Optical coherence tomography imaging
OCT imaging of the BCC(s) was performed both before and immediately after topical application of glycerol 85% (0.01 ml) solution on the skin lesion. All OCT scans were acquired by a single physician using a commercially available OCT device (VivoSight; Michelson Diagnostics Ltd, Maidstone, UK) equipped with a 6-mm probe (axial resolution 15 μm). Prior to OCT imaging, a medical photograph was taken of each lesion.
For all OCT images the mean penetration depth was assessed using a custom-made MATLAB (version 2018b; The Mathworks, Natick, MA, USA) script. This program automatically traced the skin surface and the point of signal loss for each location in the image based on the (differences in) signal intensity, represented by blue and red lines in the OCT image, respectively (Fig. 1). Penetration depth was defined as the mean distance between these 2 lines. Subsequently, all OCT images were presented in random order to 3 observers who were blinded to any patient data and did not know whether the OCT image was taken before or after application of glycerol: 1 dermatologist with extensive OCT imaging experience (EvL) and 2 dermatology residents with moderate OCT imaging experience (EO and GD).
Fig. 1. Optical coherence tomography (OCT) images of the same basal cell carcinoma (BCC) acquired before (image A) and after (image B) application of glycerol. A custom-made MATLAB program was used to automatically analyse the images: the blue line traces the skin surface, while the red line traces the point of signal loss. The distance between these 2 lines was calculated at all positions to obtain mean penetration depth. A signal-poor ovoid nest (corresponding to a basaloid cell nest) is indicated by the white arrow. At approximately 1-mm depth the signal intensity drastically decreases, which might make it difficult to identify features of BCC in deeper skin layers. Note that images (A) and (B) differ slightly in image position as the OCT imaging probe was removed for application of glycerol.
Observers scored the overall image quality (determined by the noise level and shadows casted by keratosis and/or crusts/ulcerations), and visibility of the most common features of BCC (as identified previously by Hussain et al. (15)). Both parameters were scored separately using a 4-point Likert-scale (1: low, 2: medium, 3: high, and 4: very high). Since lower image quality has been reported for BCCs presenting with keratosis and with crusts and/or ulcerations, lesions with these features were classified into 2 subgroups based on clinical presentation (16).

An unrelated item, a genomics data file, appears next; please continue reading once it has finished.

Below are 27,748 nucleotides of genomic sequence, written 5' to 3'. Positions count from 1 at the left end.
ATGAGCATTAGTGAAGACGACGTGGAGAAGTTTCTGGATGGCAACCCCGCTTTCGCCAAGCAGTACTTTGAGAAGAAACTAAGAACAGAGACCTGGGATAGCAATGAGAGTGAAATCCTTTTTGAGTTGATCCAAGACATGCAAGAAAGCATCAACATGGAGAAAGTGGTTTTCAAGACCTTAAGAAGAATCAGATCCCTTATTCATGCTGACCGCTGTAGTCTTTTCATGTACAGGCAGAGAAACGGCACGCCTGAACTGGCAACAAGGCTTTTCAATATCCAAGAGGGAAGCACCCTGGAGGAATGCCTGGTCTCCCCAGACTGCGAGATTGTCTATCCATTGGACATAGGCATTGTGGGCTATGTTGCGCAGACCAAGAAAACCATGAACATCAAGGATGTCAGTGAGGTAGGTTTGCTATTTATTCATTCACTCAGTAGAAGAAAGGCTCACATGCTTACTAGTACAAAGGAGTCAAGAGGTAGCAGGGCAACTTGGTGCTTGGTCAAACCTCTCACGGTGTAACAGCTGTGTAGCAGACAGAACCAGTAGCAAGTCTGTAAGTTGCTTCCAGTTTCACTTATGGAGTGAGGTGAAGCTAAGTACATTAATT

The sample size calculation was based on the mean penetration depth, the primary outcome measure. An increase in mean penetration depth after glycerol application of half the standard deviation (SD) of the difference (effect size 0.5) was considered as minimally clinically relevant. To enable detection of such a difference between the 2 conditions (before and after topical application of glycerol) with a power of 80% and 2-sided alpha of 5%, 64 BCCs were required. To account for a 10% drop-out rate 72 BCCs were included.
Results are expressed as mean ±SD or as percentage, unless otherwise specified. Differences in mean penetration depth before and after topical application of glycerol were evaluated using either a paired-samples Student’s t-test (in case of normally distributed data) or a non-parametric Wilcoxon signed-rank test (in case of non-normally distributed data). Normality of the data was evaluated using the Shapiro–Wilk test. Differences in image quality and visibility of characteristic BCC features before and after topical glycerol application were evaluated using the McNemar’s test for paired proportions. The proportions of OCT scans with higher scores after application of glycerol (improved outcome) were compared with percentages with lower scores after application of glycerol (worsened outcome). Separate analyses were performed for the 2 subgroups of BCCs presenting with keratosis, or crusts and/or ulcerations and for superficial BCCs. All statistical analyses were performed using SPSS Statistics 25 (International Business Machines (IBM), Armonk, NY, USA).
Two-sided p-values < 0.05 were considered statistically significant.
Sixty-one patients (35 male, median age 70 years, age range 44–95 years) with a total of 72 BCCs were included. Baseline characteristics of the study sample are summarized in Table I. OCT imaging was performed successfully before and after topical application of glycerol in all patients.
Table I. Baseline characteristics of the study sample (61 patients with a total of 72 basal cell carcinomas (BCCs))
The mean ± SD penetration depth increased significantly after topical application of glycerol (883 ± 108 vs 904 ± 88 µm, p = 0.005). The 21-µm difference represented an increase by 0.34 SD of the difference corresponding with an effect size of 0.34.